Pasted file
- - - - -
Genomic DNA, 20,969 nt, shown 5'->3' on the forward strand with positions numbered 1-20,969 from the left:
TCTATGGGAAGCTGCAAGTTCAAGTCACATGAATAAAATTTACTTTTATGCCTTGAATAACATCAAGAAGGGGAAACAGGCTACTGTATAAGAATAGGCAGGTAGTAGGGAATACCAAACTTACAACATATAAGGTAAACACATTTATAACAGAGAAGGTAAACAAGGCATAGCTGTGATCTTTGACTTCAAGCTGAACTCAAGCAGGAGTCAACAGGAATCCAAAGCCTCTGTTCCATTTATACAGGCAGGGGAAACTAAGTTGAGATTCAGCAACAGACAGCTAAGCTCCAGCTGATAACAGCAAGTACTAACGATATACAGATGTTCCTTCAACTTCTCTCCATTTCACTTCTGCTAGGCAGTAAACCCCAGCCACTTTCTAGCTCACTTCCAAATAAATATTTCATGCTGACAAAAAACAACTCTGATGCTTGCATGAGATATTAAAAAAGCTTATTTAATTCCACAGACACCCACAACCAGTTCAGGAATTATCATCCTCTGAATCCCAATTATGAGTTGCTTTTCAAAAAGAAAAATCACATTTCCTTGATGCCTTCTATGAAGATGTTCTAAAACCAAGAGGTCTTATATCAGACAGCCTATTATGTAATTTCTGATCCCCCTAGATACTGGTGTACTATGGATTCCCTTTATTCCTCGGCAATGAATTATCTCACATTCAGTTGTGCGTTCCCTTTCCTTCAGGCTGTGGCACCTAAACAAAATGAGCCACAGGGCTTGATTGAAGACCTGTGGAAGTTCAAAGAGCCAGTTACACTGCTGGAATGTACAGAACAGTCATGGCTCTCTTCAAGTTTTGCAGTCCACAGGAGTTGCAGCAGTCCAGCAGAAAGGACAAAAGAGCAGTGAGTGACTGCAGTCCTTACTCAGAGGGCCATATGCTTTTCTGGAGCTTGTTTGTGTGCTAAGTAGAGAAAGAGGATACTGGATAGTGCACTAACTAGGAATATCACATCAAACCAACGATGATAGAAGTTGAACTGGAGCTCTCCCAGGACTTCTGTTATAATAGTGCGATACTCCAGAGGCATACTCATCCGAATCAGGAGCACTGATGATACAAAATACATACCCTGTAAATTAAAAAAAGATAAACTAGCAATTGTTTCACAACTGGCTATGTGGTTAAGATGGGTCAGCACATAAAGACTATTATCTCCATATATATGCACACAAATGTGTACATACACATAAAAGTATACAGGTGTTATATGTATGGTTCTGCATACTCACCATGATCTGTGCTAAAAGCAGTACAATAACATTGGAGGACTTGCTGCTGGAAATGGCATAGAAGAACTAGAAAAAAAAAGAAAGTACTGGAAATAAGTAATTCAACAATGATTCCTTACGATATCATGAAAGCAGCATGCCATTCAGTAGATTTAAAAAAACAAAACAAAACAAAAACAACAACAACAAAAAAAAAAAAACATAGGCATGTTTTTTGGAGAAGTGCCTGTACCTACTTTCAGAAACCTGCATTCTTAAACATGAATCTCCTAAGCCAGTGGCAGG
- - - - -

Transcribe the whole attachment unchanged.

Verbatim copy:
Genomic DNA, 20,969 nt, shown 5'->3' on the forward strand with positions numbered 1-20,969 from the left:
TCTATGGGAAGCTGCAAGTTCAAGTCACATGAATAAAATTTACTTTTATGCCTTGAATAACATCAAGAAGGGGAAACAGGCTACTGTATAAGAATAGGCAGGTAGTAGGGAATACCAAACTTACAACATATAAGGTAAACACATTTATAACAGAGAAGGTAAACAAGGCATAGCTGTGATCTTTGACTTCAAGCTGAACTCAAGCAGGAGTCAACAGGAATCCAAAGCCTCTGTTCCATTTATACAGGCAGGGGAAACTAAGTTGAGATTCAGCAACAGACAGCTAAGCTCCAGCTGATAACAGCAAGTACTAACGATATACAGATGTTCCTTCAACTTCTCTCCATTTCACTTCTGCTAGGCAGTAAACCCCAGCCACTTTCTAGCTCACTTCCAAATAAATATTTCATGCTGACAAAAAACAACTCTGATGCTTGCATGAGATATTAAAAAAGCTTATTTAATTCCACAGACACCCACAACCAGTTCAGGAATTATCATCCTCTGAATCCCAATTATGAGTTGCTTTTCAAAAAGAAAAATCACATTTCCTTGATGCCTTCTATGAAGATGTTCTAAAACCAAGAGGTCTTATATCAGACAGCCTATTATGTAATTTCTGATCCCCCTAGATACTGGTGTACTATGGATTCCCTTTATTCCTCGGCAATGAATTATCTCACATTCAGTTGTGCGTTCCCTTTCCTTCAGGCTGTGGCACCTAAACAAAATGAGCCACAGGGCTTGATTGAAGACCTGTGGAAGTTCAAAGAGCCAGTTACACTGCTGGAATGTACAGAACAGTCATGGCTCTCTTCAAGTTTTGCAGTCCACAGGAGTTGCAGCAGTCCAGCAGAAAGGACAAAAGAGCAGTGAGTGACTGCAGTCCTTACTCAGAGGGCCATATGCTTTTCTGGAGCTTGTTTGTGTGCTAAGTAGAGAAAGAGGATACTGGATAGTGCACTAACTAGGAATATCACATCAAACCAACGATGATAGAAGTTGAACTGGAGCTCTCCCAGGACTTCTGTTATAATAGTGCGATACTCCAGAGGCATACTCATCCGAATCAGGAGCACTGATGATACAAAATACATACCCTGTAAATTAAAAAAAGATAAACTAGCAATTGTTTCACAACTGGCTATGTGGTTAAGATGGGTCAGCACATAAAGACTATTATCTCCATATATATGCACACAAATGTGTACATACACATAAAAGTATACAGGTGTTATATGTATGGTTCTGCATACTCACCATGATCTGTGCTAAAAGCAGTACAATAACATTGGAGGACTTGCTGCTGGAAATGGCATAGAAGAACTAGAAAAAAAAAGAAAGTACTGGAAATAAGTAATTCAACAATGATTCCTTACGATATCATGAAAGCAGCATGCCATTCAGTAGATTTAAAAAAACAAAACAAAACAAAAACAACAACAACAAAAAAAAAAAAACATAGGCATGTTTTTTGGAGAAGTGCCTGTACCTACTTTCAGAAACCTGCATTCTTAAACATGAATCTCCTAAGCCAGTGGCAGG